We caught glimpses of those other aliens in the images they sent: beings with limbs like upside-down trees, or bodies like moss, or creatures that moved so fast they were a blur or colors. The Tourists took care of them all.

They sent smaller ships, empty shuttles, to the surface of the Earth. Shuttles to carry us to their touring ships, if we wanted.

What do we give up?

You give up your lives on Earth. While you Tour for fifty years, fifty thousand will pass on Earth. Everyone you know will be dead. Your descendants will have forgotten that you left.

What was in it for them? Nothing. They were Tourists. They wanted company for their journey.

A journey! When I was younger I had yearned to travel the world with just my camera and backpack. But that had never happened. Marriage had trapped me in one city, with a mortgage and a job, and social obligations piling up like the unwanted bills on my desk.

"Do you believe them?" Kira asked one night, glued to the TV like everyone else around the world, as footage of the golden ships played over and over.

"Yes," I answered.

On the screen a golden bullet slid up through a purpling sky. Thousands of people setting out to explore, to watch the birth of stars, to sail the huge, open, waiting universe. I had seen pictures: nebulae and swirling galaxies in an astonishing spectrum of colors, hues I could never seem to capture in my own photography. To set foot on the surfaces of planets in distant galaxies, plateaus overlooking unfathomable depths, gaseous atmospheres as deep and thick as a family secret. Exploration, enlightenment.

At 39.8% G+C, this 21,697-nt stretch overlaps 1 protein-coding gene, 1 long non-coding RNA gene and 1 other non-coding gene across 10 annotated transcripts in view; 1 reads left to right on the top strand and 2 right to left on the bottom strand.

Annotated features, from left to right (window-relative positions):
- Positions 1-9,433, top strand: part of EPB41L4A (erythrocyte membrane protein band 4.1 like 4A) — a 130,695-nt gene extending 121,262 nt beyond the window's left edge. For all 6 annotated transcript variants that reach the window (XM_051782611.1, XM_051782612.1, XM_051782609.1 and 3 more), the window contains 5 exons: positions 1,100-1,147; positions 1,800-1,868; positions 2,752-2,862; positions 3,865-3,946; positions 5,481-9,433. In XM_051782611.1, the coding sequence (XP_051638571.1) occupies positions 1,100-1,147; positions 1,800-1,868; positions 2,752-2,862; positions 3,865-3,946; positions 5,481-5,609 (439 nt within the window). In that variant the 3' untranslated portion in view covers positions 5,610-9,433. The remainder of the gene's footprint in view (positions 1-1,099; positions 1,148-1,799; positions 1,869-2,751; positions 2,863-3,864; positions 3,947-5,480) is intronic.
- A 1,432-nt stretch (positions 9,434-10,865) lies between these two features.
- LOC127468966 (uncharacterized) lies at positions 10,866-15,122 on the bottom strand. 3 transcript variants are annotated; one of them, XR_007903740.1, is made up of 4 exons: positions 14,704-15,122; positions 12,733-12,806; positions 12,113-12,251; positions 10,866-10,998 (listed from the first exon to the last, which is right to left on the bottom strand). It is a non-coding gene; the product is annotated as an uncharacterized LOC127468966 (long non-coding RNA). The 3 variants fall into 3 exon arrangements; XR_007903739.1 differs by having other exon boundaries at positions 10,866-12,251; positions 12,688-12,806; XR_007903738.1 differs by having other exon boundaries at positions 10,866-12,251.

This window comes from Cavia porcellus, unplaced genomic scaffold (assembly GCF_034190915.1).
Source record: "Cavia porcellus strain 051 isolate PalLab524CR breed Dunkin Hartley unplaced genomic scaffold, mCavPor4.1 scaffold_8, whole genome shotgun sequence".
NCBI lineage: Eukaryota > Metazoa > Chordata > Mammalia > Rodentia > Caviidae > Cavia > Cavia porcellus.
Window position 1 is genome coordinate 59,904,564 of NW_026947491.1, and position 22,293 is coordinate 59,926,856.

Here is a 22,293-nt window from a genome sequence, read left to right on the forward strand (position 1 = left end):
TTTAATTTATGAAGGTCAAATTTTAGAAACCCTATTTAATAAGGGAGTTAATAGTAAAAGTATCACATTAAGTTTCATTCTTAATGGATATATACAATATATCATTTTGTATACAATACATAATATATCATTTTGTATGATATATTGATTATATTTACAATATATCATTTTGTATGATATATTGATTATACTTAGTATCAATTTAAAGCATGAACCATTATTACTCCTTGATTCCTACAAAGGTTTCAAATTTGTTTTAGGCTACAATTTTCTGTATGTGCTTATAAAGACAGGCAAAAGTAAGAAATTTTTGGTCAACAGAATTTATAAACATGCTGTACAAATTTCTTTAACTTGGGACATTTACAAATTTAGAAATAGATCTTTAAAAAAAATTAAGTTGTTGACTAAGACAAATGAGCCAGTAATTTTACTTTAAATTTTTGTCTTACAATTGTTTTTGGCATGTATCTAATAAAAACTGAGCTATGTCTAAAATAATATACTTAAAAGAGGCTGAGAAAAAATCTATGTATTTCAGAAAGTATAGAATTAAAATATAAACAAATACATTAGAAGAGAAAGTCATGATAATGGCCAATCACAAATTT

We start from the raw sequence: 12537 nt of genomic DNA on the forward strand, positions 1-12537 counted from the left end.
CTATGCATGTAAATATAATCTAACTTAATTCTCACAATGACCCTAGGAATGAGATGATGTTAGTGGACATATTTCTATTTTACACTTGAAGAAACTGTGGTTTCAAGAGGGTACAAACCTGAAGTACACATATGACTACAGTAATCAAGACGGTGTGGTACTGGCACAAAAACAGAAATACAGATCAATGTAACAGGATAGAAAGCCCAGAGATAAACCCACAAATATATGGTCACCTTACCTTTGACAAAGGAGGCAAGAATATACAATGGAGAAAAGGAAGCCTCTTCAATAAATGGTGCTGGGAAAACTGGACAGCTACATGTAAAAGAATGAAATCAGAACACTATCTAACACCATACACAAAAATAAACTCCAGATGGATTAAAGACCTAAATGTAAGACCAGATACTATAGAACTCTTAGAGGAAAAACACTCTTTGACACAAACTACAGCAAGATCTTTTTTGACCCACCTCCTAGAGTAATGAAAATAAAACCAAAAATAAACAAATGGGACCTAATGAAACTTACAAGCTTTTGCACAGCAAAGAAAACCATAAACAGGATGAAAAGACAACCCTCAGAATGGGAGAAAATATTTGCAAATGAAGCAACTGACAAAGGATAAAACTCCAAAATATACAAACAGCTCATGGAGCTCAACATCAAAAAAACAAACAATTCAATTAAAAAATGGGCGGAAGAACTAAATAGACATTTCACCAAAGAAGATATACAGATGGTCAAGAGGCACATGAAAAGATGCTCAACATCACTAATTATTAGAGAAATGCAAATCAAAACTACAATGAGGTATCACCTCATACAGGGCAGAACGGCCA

My heart fluttered at the sight. Set me free.

Kira turned to me, as if she had heard.

"Why would anyone get on that ship and fly God knows where and leave everything they know behind?"

"Exploring is in our blood," I said. "That's why people came to America. That's why we still cross the North Pole and dive the ocean." The pictures on the screen defied the ordinariness of our living room: mushroom-brown furniture, throw rugs, framed crochet on the walls.

She used to understand. When we were young, we would plan trips together. Someday soon, we told each other, we'll see the Tibetan plateau, the Great Barrier Reef, the Angel Falls of Venezuela. Like love, the dream had faded with time.

"The people who leave will be bored within a week," she said. "And then they'll be stuck and unhappy and wishing they were home."

"For some people, I'm sure that's true."

She gave me an appraising look. I didn't dare say more. I watched the TV steadily.

The houses petered out altogether on the edge of Flagstaff, a half mile from the launch site. The first hint of light at the horizon tinted the clouds a muted yellow, a promise of gold. Already I could see the tip of the shuttle, pointing skyward. It would launch just after sunrise.

More and more cars passed me on the road.

I hefted the pack higher on my back and quickened my pace. Russell padded beside me, claws clicking against asphalt, head low, tired already.

"Hang in there, old boy," I said.

He wheezed a little now, and he couldn't bend low to the ground to sniff out a trail or wiggle sideways, as he had when he was a puppy.

We came to the perimeter of the launch site. A chain-link fence ran alongside the road, abandoned cars parked in the grass next to it. More cars were arriving every moment. Some people leapt out and strode toward the gate in the fence ahead. Others spoke in low, intense voices. Still others just watched.